2013: PloS One
Nicola Dervan, Julie Dowsett, Eimear Gleeson, Susan Carr, Clare Corish
BACKGROUND: Over- and underfeeding critically ill patients have significant clinical consequences. These patients are often given a combination of enteral nutrition (EN) and parenteral nutrition (PN), potentially increasing their risk of overfeeding. No published protocol describing the process for weaning from parenteral to enteral feeding and its effects on over- and underfeeding exists. This study aimed to evaluate the introduction of such a protocol. MATERIALS AND METHODS: A prospective, 2-phase observational study was performed in a 10-bed medical/surgical intensive care unit on patients ventilated for >72 hours and receiving EN and/or PN...
December 2012: Nutrition in Clinical Practice
Nicholas Dainiak, Robert Nicolas Gent, Zhanat Carr, Rita Schneider, Judith Bader, Elena Buglova, Nelson Chao, C Norman Coleman, Arnold Ganser, Claude Gorin, Martin Hauer-Jensen, L Andrew Huff, Patricia Lillis-Hearne, Kazuhiko Maekawa, Jeffrey Nemhauser, Ray Powles, Holger Schünemann, Alla Shapiro, Leif Stenke, Nelson Valverde, David Weinstock, Douglas White, Joseph Albanese, Viktor Meineke
OBJECTIVES: The World Health Organization convened a panel of experts to rank the evidence for medical countermeasures for management of acute radiation syndrome (ARS) in a hypothetical scenario involving the hospitalization of 100 to 200 victims. The goal of this panel was to achieve consensus on optimal management of ARS affecting nonhematopoietic organ systems based upon evidence in the published literature. METHODS: English-language articles were identified in MEDLINE and PubMed...
October 2011: Disaster Medicine and Public Health Preparedness
Elizabeth A Carr, Susan J Holcombe
Nutritional supplementation is becoming the standard of practice in equine medicine, although there are minimal data on nutritional support in critically ill horses and its association or effect on morbidity and mortality or length of hospital stay. Horses can be fed orally and when that is not possible, intravenously or parenterally. Enteral feeding is less expensive, more physiologic, improves immunity, and is easier and safer. This article reviews available information on the development of a nutritional plan for critically ill horses, and describes methods for and complications of enteral and parenteral feeding...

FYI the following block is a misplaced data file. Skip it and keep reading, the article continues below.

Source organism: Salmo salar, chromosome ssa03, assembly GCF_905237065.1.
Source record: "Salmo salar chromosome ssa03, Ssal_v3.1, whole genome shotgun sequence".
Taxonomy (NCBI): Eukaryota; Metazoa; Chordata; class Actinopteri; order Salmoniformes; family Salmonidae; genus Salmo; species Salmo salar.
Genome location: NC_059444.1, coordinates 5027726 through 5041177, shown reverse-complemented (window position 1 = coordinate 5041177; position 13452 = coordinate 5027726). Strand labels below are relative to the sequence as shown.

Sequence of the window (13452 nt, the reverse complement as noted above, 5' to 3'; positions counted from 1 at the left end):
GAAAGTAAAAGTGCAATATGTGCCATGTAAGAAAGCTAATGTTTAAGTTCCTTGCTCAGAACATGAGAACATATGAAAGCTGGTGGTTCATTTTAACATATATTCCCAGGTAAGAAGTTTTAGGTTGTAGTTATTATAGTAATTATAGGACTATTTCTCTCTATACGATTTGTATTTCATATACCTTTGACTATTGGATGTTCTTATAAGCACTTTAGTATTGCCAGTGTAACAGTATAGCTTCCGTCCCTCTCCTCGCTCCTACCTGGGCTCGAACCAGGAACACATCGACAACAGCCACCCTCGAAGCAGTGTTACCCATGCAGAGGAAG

April 2009: Veterinary Clinics of North America. Equine Practice
Jacquelyn M Clement, Cynthia A Schmidt, Laura W Bernaix, N Kay Covington, T R Carr
PURPOSE: To investigate the relationships between levels of physical activity, health attitudes and behaviors, and specific health indicators in women attending college. DATA SOURCES: A convenience sample of 116 college women, ages 18 to 24 years, participated in this research study at a moderate-sized midwestern university. The data were obtained through a self-administered questionnaire; trained technicians collected physiological measurements. CONCLUSIONS: The young women in this study had, on average, normal body mass indexes (BMIs) and reported activity levels consistent with or greater than the Centers for Disease Control and Prevention/American College of Sports Medicine guidelines...
July 2004: Journal of the American Academy of Nurse Practitioners